Ravioli

Last week was far from satisfactory, culinary wise, but I have many more dining cards up my sleeve. Last night, Friday, was spent in an outrageous flurry of kitchen activity that ranged from steeping fruit in alcohol (for the Christmas pudding being made today) to making our own ravioli. In between all of that, I managed to also make Lemon Possets with Almond and Orange Florentines.
I'm not bragging. With the exception of the ravioli - always a fiddly task at the best of times - everything else was so easy that they barely deserve writing about. Which means that, of course, I will be writing about them!
For now though, I am going to write about the ravioli. You may have read on previous posts that I was planning on making ravioli with a pumpkin and amaretti filling. I recently saw this recipe on a rerun of Rick Stein's Food Heroes and it seems that he is my current food hero. I enjoy his non-cheffy approach to food and his ability to make complex dishes seem attainable in the home kitchen.
Ravioli filled with Pumpkin and Amaretti is a traditional Italian dish. You can rely on the Italians to discover an amazing flavour combination whilst us Brits still think that ham and pineapple is exotic.
I used butternut squash instead of pumpkin. Firstly because pumpkin is difficult to obtain here apart from a few weeks in October, and secondly because I find it easier to work with, lastly because the quantity of "meat" in a squash is more appropriate for a small family. When you consider the pumpkin squash as a vegetable, it has a sweet, slightly nutty taste that lends itself to both savoury and sweet dishes. I love the combination of salty/sweet together (my favourite snacks as a teenager were french fries dipped into chocolate milkshake and kitkat bars with ready salted crisps) so the idea of throwing amaretti - a heady, marzipan-type flavour - into the mix, had me seduced as soon as I saw it.
Making the pasta itself is relatively easy if you are the patient type. I am not at all patient but I have never made pasta before (previously only being allowed to serve as sous chef while Paul accepted the praise for the finished product) so felt it was time to start. In fact, I made the dough (an incredibly eggy-rich dough: 2 whole eggs and 4 yolks) on Thursday night because I believe that any dough benefits from resting in the refrigerater overnight. It also becomes infinitely more handleable. The kneading of dough is where my problems with patience come into being. 10 minutes of kneading is quite torturous for me: "Are 10 minutes up yet?" Paul: "No. Keep Kneading".
Friday night Paul eventually locates our pasta maker (which had been relegated to the basement when we moved), dusted it off and set it up on the counter. He started to roll the dough through the machine and as it became thinner it also began to resemble an old mans's string vest. However, this simply indicates that the dough wasn't kneaded for long enough ("are 10 minutes up yet?"). As you continue to feed it through the rollers, the gluten starts doing it's job and it starts to cohere.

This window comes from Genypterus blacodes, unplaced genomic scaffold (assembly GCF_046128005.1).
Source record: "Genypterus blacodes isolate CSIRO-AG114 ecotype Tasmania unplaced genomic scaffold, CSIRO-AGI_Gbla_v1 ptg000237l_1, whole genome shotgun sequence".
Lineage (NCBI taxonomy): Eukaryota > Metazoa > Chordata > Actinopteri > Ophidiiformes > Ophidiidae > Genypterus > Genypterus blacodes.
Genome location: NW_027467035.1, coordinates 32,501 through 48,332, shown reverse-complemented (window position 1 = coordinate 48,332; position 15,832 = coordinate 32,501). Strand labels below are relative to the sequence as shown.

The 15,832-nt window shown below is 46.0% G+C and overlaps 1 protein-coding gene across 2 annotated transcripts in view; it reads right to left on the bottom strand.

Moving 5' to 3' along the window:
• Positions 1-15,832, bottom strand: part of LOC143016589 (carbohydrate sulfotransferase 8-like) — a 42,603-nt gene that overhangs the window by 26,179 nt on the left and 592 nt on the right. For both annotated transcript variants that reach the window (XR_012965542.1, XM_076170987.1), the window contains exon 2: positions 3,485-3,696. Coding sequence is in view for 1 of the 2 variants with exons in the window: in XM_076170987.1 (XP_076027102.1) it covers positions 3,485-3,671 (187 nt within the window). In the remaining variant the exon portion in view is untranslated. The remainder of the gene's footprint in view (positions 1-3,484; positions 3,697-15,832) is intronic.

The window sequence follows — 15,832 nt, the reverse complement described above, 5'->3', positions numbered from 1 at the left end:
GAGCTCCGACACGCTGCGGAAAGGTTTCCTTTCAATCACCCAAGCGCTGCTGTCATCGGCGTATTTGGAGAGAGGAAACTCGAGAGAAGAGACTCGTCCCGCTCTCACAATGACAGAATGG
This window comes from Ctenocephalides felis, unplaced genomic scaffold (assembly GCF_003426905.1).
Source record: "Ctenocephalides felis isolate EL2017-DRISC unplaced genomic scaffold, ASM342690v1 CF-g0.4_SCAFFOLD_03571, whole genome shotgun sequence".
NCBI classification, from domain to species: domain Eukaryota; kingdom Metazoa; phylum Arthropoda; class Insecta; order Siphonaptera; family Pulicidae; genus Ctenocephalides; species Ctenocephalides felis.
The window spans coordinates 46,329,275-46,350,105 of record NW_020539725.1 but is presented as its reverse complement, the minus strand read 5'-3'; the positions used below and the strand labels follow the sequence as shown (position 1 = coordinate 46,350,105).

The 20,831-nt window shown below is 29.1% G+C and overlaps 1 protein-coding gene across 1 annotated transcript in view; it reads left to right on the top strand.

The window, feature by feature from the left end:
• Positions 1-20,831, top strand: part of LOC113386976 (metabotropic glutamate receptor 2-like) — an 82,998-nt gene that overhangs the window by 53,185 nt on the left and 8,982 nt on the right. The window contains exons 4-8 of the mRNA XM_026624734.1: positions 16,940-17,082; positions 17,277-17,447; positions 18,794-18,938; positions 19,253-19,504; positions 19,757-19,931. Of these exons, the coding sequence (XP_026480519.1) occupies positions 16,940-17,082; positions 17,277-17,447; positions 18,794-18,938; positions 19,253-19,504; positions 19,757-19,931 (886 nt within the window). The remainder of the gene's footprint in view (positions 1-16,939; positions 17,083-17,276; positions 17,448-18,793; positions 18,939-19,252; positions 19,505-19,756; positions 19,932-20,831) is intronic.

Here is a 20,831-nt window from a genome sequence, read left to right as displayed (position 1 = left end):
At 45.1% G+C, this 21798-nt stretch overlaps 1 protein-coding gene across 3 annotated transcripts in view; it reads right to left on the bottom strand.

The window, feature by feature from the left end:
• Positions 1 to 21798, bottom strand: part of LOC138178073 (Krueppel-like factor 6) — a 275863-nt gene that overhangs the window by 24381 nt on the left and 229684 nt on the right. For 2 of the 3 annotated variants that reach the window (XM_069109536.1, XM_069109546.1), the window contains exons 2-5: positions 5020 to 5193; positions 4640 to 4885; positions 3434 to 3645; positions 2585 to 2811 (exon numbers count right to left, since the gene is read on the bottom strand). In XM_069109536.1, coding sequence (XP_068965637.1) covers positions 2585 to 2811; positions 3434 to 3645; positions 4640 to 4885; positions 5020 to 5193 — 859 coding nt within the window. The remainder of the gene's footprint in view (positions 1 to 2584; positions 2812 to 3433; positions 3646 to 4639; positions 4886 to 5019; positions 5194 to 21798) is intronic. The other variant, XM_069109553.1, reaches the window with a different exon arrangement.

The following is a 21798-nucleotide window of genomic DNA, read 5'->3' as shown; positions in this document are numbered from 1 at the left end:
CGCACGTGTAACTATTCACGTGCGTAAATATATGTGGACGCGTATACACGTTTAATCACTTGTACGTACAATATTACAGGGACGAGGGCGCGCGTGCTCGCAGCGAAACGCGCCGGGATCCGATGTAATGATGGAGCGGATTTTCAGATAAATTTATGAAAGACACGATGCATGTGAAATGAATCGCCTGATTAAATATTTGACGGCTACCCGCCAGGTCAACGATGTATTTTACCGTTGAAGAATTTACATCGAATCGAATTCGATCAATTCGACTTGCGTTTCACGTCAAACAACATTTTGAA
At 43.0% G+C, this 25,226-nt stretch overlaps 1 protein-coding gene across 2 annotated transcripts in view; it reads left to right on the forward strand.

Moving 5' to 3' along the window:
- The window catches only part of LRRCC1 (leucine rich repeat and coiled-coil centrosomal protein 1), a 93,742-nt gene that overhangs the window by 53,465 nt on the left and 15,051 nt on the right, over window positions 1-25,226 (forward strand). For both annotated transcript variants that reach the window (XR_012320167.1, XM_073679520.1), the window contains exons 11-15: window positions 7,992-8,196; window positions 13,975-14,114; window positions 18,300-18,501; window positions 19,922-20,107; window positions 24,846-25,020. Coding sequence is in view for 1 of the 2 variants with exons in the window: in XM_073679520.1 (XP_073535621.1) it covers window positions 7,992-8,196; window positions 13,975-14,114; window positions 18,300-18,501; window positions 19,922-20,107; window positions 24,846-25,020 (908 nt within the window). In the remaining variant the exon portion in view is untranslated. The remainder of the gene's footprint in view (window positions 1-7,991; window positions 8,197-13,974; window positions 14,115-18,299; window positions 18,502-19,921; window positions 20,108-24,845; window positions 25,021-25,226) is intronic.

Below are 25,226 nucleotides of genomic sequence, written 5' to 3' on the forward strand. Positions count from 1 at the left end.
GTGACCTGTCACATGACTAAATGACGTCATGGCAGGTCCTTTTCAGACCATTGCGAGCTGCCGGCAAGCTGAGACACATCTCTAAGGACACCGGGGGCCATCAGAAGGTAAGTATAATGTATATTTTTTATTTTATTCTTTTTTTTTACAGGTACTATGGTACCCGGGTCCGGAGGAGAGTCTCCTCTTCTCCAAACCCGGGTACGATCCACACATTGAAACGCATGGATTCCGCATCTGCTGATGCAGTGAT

After adjusting the rollers thinner and thinner, you are eventually left with smooth, even pasta that resembles parchment but is actually quite strong and elastic-y.
We wanted to use the ravioli tray that came free with the pasta maker and make some freehand ravioli too. I felt that the freehand approach was far safer than the tray, which we had already had one major disaster with (we didn't flour the tray before placing the bottom layer of pasta over it - it was a pasta massacre).
It is a constant source of irritation when people don't give you all the information. To use a ravioli tray, you must fill each tiny square with flour before you even think about placing the pasta sheet on it. I only know this because I saw – it wasn’t mentioned – someone do this on a cookery show. In fact, it is of paramount importance that you keep your pasta, once rolled out, floured at all times, otherwise it can stick to everything.
Anyway, he used the tray, I used small scone cutters. Mine was the slower but inevitably more successful method of preparing the ravioli. Little tiny flying saucers filled with the hauntingly unusual almond/squash filling, emboldened by the butch sage butter. It is a recipe that is well worth the effort.
PUMPKIN AND AMARETTI RAVIOLI WITH SAGE BUTTER
Ingredients:
Pasta:
225g Plain Flour
¼ teaspoon Salt
½ teaspoon Olive Oil
2 Medium Eggs
4 Medium Egg Yolks
Filling:
450g cooked Pumpkin or 1 Butternut Squash. Cut into large chunks, scoop out any seeds, drizzle with a little oil and roast at 200c for 45 mins or until tender
1 Egg Yolk
25g grated Parmesan
Grating of Nutmeg
2 crushed Amaretti Biscuits
15g White Breadcrumbs
Salt and Pepper
Sage Butter:
75g Butter
20 Sage Leaves
Lemon Juice
METHOD:
To make the dough for the pasta, mix all the pasta ingredients in a bowl or food processor and blend until they come together into a ball.